It’s no new story that heroin addiction has been on the rise which in turn is becoming an additional battle for the addicts seeking treatment. With so many heroin addicts wanting to enter rehabilitation facilities, they are becoming overcrowded, making it near impossible to successfully and comfortably complete their program.
For one young man in New Jersey, he met his fatal end from a heroin overdose due to the fact that he was turned away from several treatment facilities because his insurance would not cover the cost – according to Business Insider. So, what makes so many people turn to heroin? A majority of heroin addicts began their path of substance abuse with prescription painkillers, but when that becomes a habit too expensive to maintain, they turn to heroin for a similar and cheaper high.
The Facts Of Heroin Addiction & Treatment
According to WCPO Cincinnati, there are four main components to treating a heroin addict, meaning there are also four battles the addict must face when trying to get into treatment. Keep in mind that the uphill battle to getting sober is difficult enough, and when you add on additional struggles that may have been one of your triggers in the first place, complicates the overall process even more.
When a heroin addict is going through withdrawal, it feels like their bones are shattering, they’re consistently sweating from every part of their body, and they suffer from unimaginable chills and shaking. While the withdrawal doesn’t kill, it’s difficult for many addicts to persevere and surpass this phase of overcoming substance abuse. If an addict is not properly monitored during the withdrawal phase, there is a greater chance they will likely relapse with a lower tolerance and overdose because they aren’t away their tolerance has weakened.
Not Enough Beds
Over 30 million Americans are currently battling an addiction of some kind – whether it’s alcoholism or drug abuse – and with heroin addiction having nearly doubled from 2007 through 2012, more and more people are seeking treatment.
- In 2012, 23.1 million American’s attempted to receive treatment for their addiction.
- Only 2.5 million actually received aid.
- 12,000 addiction programs nationwide – according to the Treatment Research Institute of Philadelphia.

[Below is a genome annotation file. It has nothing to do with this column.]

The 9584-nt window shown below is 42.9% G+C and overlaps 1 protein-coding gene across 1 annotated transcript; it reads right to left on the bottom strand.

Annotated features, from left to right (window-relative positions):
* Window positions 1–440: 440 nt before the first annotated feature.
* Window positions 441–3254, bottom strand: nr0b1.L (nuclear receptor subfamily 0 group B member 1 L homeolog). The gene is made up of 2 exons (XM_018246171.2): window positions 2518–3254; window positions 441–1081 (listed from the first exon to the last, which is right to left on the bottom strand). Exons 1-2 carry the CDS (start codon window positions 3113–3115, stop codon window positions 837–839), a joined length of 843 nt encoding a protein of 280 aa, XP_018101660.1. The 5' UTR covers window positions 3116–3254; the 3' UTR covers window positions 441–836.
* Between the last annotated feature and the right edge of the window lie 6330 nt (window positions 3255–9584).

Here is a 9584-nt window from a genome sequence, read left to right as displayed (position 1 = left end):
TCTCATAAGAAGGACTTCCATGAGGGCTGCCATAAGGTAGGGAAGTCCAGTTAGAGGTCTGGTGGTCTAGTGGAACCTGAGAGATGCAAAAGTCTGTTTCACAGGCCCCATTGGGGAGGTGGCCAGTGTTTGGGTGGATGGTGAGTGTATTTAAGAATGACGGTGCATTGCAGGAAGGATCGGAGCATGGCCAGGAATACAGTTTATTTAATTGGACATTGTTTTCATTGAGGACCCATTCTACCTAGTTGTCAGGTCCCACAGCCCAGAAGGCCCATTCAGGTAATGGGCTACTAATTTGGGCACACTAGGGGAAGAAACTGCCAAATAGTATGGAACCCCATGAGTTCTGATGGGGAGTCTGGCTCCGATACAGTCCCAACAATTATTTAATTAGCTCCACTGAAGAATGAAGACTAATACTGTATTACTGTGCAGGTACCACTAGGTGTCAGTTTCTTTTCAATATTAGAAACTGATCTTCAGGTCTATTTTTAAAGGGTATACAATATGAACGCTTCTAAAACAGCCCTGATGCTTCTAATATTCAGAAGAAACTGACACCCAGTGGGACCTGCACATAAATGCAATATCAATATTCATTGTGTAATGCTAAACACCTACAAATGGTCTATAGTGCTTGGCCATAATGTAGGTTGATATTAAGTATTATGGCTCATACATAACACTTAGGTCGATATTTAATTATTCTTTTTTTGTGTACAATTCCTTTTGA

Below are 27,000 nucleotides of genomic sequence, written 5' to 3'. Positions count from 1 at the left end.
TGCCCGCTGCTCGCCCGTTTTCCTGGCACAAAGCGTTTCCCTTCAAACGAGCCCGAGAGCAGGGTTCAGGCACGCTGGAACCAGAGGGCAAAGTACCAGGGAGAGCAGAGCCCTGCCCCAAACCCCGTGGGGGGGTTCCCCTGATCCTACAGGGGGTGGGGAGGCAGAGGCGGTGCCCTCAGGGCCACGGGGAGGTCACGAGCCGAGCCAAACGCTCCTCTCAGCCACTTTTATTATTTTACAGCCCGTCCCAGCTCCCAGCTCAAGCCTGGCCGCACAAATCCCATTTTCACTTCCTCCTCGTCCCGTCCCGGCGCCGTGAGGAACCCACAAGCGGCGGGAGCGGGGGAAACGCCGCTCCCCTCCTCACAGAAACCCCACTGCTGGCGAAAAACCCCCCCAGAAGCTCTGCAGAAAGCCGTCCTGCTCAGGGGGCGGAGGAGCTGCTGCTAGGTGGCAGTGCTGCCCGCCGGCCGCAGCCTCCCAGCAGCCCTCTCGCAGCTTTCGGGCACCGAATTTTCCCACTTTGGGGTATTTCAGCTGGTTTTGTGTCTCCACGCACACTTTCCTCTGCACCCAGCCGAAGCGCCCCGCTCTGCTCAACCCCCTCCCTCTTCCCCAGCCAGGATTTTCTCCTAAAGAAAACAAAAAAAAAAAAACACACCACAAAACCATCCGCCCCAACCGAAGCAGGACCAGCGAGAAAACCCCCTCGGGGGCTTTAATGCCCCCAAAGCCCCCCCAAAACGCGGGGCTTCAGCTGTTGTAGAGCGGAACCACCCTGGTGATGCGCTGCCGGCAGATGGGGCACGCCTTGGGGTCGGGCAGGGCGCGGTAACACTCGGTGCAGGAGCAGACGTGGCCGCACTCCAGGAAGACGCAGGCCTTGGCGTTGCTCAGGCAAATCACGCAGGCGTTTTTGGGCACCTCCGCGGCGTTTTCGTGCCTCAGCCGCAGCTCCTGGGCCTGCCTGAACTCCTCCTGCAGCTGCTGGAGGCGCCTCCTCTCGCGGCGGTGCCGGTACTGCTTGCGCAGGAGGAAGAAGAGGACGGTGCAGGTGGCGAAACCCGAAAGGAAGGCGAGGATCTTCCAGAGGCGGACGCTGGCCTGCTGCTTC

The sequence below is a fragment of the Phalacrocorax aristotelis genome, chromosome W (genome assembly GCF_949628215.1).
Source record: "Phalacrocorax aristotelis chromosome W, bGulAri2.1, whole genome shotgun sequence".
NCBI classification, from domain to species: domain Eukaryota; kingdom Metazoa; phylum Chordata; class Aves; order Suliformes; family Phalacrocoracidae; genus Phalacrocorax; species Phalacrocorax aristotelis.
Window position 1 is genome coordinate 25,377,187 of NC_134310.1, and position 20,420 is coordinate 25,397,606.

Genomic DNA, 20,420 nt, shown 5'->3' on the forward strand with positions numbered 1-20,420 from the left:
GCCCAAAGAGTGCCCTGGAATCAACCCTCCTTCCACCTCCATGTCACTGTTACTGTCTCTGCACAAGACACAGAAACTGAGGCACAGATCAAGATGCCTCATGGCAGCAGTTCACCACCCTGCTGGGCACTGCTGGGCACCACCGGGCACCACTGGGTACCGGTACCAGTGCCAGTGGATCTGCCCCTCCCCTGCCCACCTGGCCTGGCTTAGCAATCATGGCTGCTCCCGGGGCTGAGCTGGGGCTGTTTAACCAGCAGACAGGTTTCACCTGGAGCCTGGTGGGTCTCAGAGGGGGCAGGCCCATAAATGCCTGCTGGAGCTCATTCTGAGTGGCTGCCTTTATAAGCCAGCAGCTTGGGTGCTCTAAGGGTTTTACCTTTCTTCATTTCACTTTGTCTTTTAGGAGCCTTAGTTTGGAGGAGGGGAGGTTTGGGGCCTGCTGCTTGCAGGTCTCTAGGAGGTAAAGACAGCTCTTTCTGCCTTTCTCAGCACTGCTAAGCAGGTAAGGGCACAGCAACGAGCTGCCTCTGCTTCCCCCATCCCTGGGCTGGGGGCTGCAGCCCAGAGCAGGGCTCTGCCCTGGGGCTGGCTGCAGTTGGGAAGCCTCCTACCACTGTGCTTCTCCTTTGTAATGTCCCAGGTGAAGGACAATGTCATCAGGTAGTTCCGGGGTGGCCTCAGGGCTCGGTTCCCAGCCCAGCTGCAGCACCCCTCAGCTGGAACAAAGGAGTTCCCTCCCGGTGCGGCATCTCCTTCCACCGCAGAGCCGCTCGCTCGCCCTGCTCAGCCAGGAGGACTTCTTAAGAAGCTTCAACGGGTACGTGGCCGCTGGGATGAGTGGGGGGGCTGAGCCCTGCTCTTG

- 10 percent are residential facilities.
- 10 percent are methadone specific.
- 80 percent are outpatient programs.
The Battle With Insurance
One of the biggest issues surrounding addiction is insurance companies who are willing to cover the costs. While many companies will cover the initial 30-days, many addicts require between 60 and 90 to fully recover. No addict has successfully completed treatment in a mere 30-days, it takes time, focus, and dedication over a period of time to properly develop a successfully treatment plan.
The Outrageous Costs
When an addicts insurance company won’t cover the costs of their residential treatment facility, that’s when the prices really spike. For the standard 30-day inpatient stay that insurance companies cover, it can cost around $5,000. However, the average cost is $30,000 so, when the addicts surpass that initial 30-days and require more treatment – that’s when the bill adds up.
- Heroin detox – which lasts three to five days – can cost up to $3,000 with the proper detoxification drugs being administered and proper monitoring, as well.
If you’re one of the addicts seeking treatment and your insurance company won’t cover the costs of the hospital you’re detox-ing at, they may even require the payment upfront.
Heroin addiction is a serious epidemic that is spreading along the United States like wildfire with overdoses making the headlines left and right. Therefore, there needs to be an initiative put in place to battle this unfortunately affordable addiction. After there have been reports of “bad batches,” of heroin, as well as dealers using any route imaginable to deliver the product – something needs to change.